The report also revealed that the most popular emergency-related course on the platform, ePROTECT (which hosts more than 14 000 enrolled users) is also the second most popular course out of all of the courses available on the platform. In general, emergency-related courses appear to be a strong favourite among OpenWHO users, with only one non-emergency-related course, Antimicrobial Stewardship: A competency-based approach, attracting more enrolments than ePROTECT.

OpenWHO releases course in Portuguese: IMS Tier 2 - Working in WHO’s Incident Management System / OpenWHO lança curso em português: IMS Nível 2 - Trabalhar no Sistema de Gestão de Ocorrências da OMS


OpenWHO releases course in Portuguese: IMS Tier 2 - Working in WHO’s Incident Management System

Todas as pessoas que trabalham em emergências para a OMS devem estar familiarizadas com o Sistema de Gestão de Ocorrências (IMS), que a OMS usa para organizar e gerenciar sua resposta.

O Programa de Emergências de Saúde da OMS desenvolveu um curso de nível intermediário sobre o IMS que já foi lançado em inglês, francês, russo e espanhol. Estamos felizes em fornecer o curso completo em Português.

O curso é composto por 5 módulos com narração em áudio e questionário. Abrange:

  1. Os elementos chave do IMS da OMS e o trabalho em Centros de Operações de Emergência;
  2. A forma como as equipas funcionais no âmbito do IMS trabalham em conjunto;
  3. Os padrões éticos que devem ser observados pelas pessoas mobilizáveis pela OMS durante uma resposta de emergência;
  4. Como trabalhar em equipa de maneira eficaz; e
  5. O processo de mobilização e de se manter saudável.

Todos os membros actuais ou potenciais das equipas funcionais do IMS, incluindo os funcionários que não sejam da OMS que serao mobilizáveis, devem concluir o presente curso. Isso levará aproximadamente 3 horas. Um certificado de aproveitamento será fornecido aos participantes que obtiverem uma pontuação igual ou superior a 80% em cada avaliação.

Pode acessar ao curso através do seguinte link: https://openwho.org/courses/sistema-de-gestao-de-ocorrencias-nivel2

Antes de começar este pacote de nível intermédio, recomenda-se que conclua o curso introdutório sobre o IMS, disponível aqui (English/français).

Obrigado pela sua participação nos cursos OpenWHO,

A equipa OpenWHO

Delivering life-saving knowledge to those who need it most, anywhere in the world.


OpenWHO recently celebrated a significant milestone, surpassing 74 000 unique user registrations on the platform. While many of these users are based in the following five countries: the United States of America, India, Portugal, Nigeria and Saudi Arabia, the platform's users come from over 190 countries, representing almost all of the world's nations.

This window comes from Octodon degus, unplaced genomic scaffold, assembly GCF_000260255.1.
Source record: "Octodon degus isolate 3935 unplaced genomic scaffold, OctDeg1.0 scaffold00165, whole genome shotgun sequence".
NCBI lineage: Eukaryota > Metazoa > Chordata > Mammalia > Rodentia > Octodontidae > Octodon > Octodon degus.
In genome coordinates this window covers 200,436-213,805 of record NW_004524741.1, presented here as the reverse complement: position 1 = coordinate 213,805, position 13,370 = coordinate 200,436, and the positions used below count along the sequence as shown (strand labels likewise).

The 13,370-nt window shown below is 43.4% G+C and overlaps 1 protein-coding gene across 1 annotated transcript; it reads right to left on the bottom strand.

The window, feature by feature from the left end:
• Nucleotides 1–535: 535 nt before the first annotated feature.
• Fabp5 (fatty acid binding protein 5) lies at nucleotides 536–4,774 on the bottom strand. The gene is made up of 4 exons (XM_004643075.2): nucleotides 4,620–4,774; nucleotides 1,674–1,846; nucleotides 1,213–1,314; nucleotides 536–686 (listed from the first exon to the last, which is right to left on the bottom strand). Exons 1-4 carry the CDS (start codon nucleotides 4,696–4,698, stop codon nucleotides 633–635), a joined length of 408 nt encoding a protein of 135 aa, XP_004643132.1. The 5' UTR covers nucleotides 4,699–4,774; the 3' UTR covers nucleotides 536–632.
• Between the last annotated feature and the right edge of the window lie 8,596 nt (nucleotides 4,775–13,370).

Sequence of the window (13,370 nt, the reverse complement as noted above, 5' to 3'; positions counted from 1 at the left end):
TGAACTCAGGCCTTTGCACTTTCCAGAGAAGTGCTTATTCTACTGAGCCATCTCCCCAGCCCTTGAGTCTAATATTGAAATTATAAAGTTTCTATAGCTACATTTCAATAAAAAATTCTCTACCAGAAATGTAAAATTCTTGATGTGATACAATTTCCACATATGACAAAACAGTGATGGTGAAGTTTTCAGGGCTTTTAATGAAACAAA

More importantly, among the top 20 countries with the highest numbers of users registered on the platform, four are currently experiencing ongoing WHO-graded health emergencies, namely, the Democratic Republic of the Congo, South Sudan, Pakistan, and Nigeria. With courses available on the platform in over 20 languages (including the local languages of affected communities), the data on user location provides additional evidence that OpenWHO continues to successfully serve one of its core missions: to deliver lifesaving knowledge to those responding to health emergencies, no matter their location.

OpenWHO's contributions towards widening access to lifesaving information acknowledged by Imperial College Senior Fellow.


In Extending the Reach of Local Healthcare Initiatives with Massive Open Online Courses, published in the European Journal of Open, Distance and E-Learning (EURODL), author Dr Louise M. Blakemore of Imperial College London paid favourable notice to OpenWHO, commending the platform's "rapid translation" of resources into the languages required by healthcare professionals responding to health emergencies. Dr Blakemore specifically cited the availability of resources on the platform in Lingala, Congolese Swahili and Malagasy as evidence for OpenWHO's commitment to disseminating knowledge in the languages spoken by communities affected by particular outbreaks and used her article to corroborate the critical importance of such resources.

OpenWHO course Antimicrobial Stewardship: A competency-based approach receives enthusiastic review in Oxford University Press


OpenWHO has been favourably mentioned in an academic review published by the Oxford University Press, on behalf of the British Society for Antimicrobial Chemotherapy. The authors reviewed OpenWHO's Antimicrobial Stewardship course, praising the course for its simple yet engaging language and structure, and excellent use of informative audiovisual materials. The platform was also lauded for the "significant interactivity" it offers to users through its discussion fora and collaboration spaces.

The English version of the course can be accessed here, and the French version can be accessed here.

OpenWHO lanza curso emblemático en español: IMS Nivel 2 – Trabajando dentro del Sistema de Gestión de Incidentes de la OMS / OpenWHO releases flagship course in Spanish: IMS Tier 2 – Working in WHO’s Incident Management System


The following announcement pertains to the launch of a course in Spanish.